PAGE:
In a couple of years, Drew Storen will be the undisputed option when the Nationals need to protect a ninth-inning lead. He's already got a closer's mentality -- eager to take the ball with the game on the line, the guile to walk a fine line in the midst of danger and the ability to wrap yesterday's mistakes or disappointments in a neat little package that is quickly forgotten.
Next year, Storen will get save chances, but he probably won't be the only reliever in the Nationals bullpen to do so, at least early on. Though the Nationals made Storen the 10th overall pick in the 2009 amateur draft with the intention of making him a closer for the long term, the right-hander remains a work in progress.
Look at Storen's stats from his rookie 2010 season -- five saves in seven tries after Matt Capps was traded to Minnesota, a 4-4 record and 3.58 ERA, 22 walks and 52 strikeouts in 55 1/3 innings - and you see both promise and room for improvement. He's yet to establish himself as a closer, and that's the chief reason Washington general manager Mike Rizzo is on the lookout for bullpen help at the Winter Meetings in Lake Buena Vista, Fla.
Rizzo's priorities are finding a first baseman, securing a front-line starter and adding a reliable reliever to replace the non-tendered Joel Peralta. A secondary need is someone who has experience closing games, a veteran who could both help the 23-year-old Storen continue his transition into his eventual role and chip in and save a few games. It's possible that Rizzo will fill both requirements with one pitcher, and in an offseason when every team is searching for relief, he has both multiple options and plenty of competition.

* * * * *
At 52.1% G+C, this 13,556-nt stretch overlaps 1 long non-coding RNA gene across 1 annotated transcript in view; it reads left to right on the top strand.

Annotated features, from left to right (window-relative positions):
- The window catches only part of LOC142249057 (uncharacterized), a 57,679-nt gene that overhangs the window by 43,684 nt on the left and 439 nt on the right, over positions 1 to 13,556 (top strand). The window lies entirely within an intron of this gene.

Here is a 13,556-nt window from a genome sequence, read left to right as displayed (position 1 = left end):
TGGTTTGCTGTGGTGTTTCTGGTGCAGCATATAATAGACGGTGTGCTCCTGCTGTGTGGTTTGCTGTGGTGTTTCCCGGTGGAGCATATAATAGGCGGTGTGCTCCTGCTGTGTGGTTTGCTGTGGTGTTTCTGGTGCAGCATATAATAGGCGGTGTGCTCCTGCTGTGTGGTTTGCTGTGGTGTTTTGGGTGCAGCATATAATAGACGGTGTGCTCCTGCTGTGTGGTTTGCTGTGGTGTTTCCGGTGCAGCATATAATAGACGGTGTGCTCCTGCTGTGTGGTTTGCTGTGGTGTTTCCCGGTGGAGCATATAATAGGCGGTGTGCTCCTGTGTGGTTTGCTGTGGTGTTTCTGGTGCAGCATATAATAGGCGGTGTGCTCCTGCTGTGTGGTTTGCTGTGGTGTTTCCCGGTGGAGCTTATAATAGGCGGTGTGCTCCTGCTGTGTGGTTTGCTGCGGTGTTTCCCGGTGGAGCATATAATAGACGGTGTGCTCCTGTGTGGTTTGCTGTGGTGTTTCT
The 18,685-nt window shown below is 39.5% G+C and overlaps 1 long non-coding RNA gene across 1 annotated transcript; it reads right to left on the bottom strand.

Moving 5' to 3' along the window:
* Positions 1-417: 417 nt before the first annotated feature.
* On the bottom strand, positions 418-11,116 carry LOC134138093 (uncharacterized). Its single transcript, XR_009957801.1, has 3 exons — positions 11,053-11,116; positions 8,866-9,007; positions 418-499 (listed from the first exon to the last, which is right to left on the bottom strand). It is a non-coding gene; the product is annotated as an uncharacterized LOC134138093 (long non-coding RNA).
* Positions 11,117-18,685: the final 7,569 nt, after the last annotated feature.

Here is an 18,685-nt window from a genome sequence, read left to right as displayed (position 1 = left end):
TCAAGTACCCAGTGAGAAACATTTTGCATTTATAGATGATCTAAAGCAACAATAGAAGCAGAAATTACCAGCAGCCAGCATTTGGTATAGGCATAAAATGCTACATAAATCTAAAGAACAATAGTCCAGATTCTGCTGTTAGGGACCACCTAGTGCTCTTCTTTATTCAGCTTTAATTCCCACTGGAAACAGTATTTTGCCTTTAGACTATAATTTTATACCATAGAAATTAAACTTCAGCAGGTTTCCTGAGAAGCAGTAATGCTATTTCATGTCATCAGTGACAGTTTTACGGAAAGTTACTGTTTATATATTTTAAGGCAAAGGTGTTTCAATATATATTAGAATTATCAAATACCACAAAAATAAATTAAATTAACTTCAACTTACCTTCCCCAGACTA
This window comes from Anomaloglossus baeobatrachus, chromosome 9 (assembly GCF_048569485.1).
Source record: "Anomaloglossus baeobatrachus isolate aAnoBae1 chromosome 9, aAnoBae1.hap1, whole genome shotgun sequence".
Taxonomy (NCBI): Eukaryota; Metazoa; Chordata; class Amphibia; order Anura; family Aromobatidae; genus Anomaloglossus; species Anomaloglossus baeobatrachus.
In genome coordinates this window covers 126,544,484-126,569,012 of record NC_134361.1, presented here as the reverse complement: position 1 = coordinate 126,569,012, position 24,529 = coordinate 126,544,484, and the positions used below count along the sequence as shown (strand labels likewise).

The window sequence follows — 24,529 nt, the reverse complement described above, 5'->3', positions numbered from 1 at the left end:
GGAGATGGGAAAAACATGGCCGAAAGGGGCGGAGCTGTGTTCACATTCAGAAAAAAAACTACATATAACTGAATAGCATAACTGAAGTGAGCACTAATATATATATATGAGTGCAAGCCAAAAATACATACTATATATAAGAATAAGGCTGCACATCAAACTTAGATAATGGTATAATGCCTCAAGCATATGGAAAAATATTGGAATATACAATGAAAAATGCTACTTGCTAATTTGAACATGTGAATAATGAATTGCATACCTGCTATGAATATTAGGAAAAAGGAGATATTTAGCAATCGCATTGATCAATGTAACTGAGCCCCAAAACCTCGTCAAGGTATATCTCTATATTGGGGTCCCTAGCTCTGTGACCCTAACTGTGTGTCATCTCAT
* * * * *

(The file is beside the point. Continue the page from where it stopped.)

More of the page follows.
If Rizzo thinks familiarity will breed success, he might re-sign right-hander Miguel Batista, a swingman in the Nats bullpen last season who boasts a 31-save season with Toronto on his expansive resume. Though the Nationals probably won't be in on the top free-agent closers, who wouldn't be a match with Storen in waiting and would cost them a draft choice, they could have an interest in guys like Chad Qualls, Kerry Wood or Bobby Jenks.
Qualls spent 2Â½ seasons as the Diamondbacks' closer, but had control problems and injuries and was shipped to Tampa Bay at the July 31 trading deadline. Wood has closed in the past with the Cubs and Indians, but was a setup man for the Yankees during the stretch run and playoffs in 2010. Jenks, non-tendered by the White Sox, has seen his save totals drop from a career-high 41 in 2006 to 40, 30, 29 and 27 over the past four seasons. His 4.44 ERA last season was unsightly, and Jenks' agents may gamble that he can get a multiyear deal based on past performance. A one-year-deal would provide more incentive for a rebound, and a strong first half could make Jenks a midseason trade candidate, the route the Nats went with Capps last year.